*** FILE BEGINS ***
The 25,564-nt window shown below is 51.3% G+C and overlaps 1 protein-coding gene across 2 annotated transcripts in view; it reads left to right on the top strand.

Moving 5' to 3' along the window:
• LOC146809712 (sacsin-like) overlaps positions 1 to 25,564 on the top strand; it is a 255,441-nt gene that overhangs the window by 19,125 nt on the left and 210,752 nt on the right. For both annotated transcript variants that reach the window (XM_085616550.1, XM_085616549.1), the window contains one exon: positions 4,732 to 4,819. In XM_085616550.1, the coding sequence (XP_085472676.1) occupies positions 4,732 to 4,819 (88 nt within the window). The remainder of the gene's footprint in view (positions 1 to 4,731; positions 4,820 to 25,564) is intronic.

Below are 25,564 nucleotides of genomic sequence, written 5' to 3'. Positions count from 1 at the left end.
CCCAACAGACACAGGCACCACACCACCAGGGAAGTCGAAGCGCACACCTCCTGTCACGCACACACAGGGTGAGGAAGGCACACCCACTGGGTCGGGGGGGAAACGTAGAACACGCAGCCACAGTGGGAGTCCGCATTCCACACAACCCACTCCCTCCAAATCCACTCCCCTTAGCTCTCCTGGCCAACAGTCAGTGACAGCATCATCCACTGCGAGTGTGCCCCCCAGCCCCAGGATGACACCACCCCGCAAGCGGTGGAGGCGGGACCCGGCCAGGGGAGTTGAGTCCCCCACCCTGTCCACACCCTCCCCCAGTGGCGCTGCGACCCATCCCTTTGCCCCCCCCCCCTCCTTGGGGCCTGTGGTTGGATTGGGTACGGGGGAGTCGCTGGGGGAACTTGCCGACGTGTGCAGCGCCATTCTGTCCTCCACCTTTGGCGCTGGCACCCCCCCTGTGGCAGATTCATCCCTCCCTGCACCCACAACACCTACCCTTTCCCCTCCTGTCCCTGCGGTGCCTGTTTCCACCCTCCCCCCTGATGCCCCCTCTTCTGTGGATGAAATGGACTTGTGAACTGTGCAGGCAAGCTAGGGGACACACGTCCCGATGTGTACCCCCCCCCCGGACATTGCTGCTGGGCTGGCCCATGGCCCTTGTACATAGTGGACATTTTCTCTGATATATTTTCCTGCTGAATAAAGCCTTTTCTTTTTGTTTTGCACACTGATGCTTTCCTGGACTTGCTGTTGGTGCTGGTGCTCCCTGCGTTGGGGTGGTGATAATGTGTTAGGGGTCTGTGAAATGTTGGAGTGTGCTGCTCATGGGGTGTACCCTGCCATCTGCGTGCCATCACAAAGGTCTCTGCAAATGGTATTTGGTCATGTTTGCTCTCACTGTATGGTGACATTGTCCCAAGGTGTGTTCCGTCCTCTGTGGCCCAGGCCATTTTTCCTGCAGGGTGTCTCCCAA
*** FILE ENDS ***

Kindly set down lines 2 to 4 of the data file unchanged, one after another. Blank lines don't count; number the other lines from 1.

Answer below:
Moving 5' to 3' along the window:
• LOC146809712 (sacsin-like) overlaps positions 1 to 25,564 on the top strand; it is a 255,441-nt gene that overhangs the window by 19,125 nt on the left and 210,752 nt on the right. For both annotated transcript variants that reach the window (XM_085616550.1, XM_085616549.1), the window contains one exon: positions 4,732 to 4,819. In XM_085616550.1, the coding sequence (XP_085472676.1) occupies positions 4,732 to 4,819 (88 nt within the window). The remainder of the gene's footprint in view (positions 1 to 4,731; positions 4,820 to 25,564) is intronic.

Below are 25,564 nucleotides of genomic sequence, written 5' to 3'. Positions count from 1 at the left end.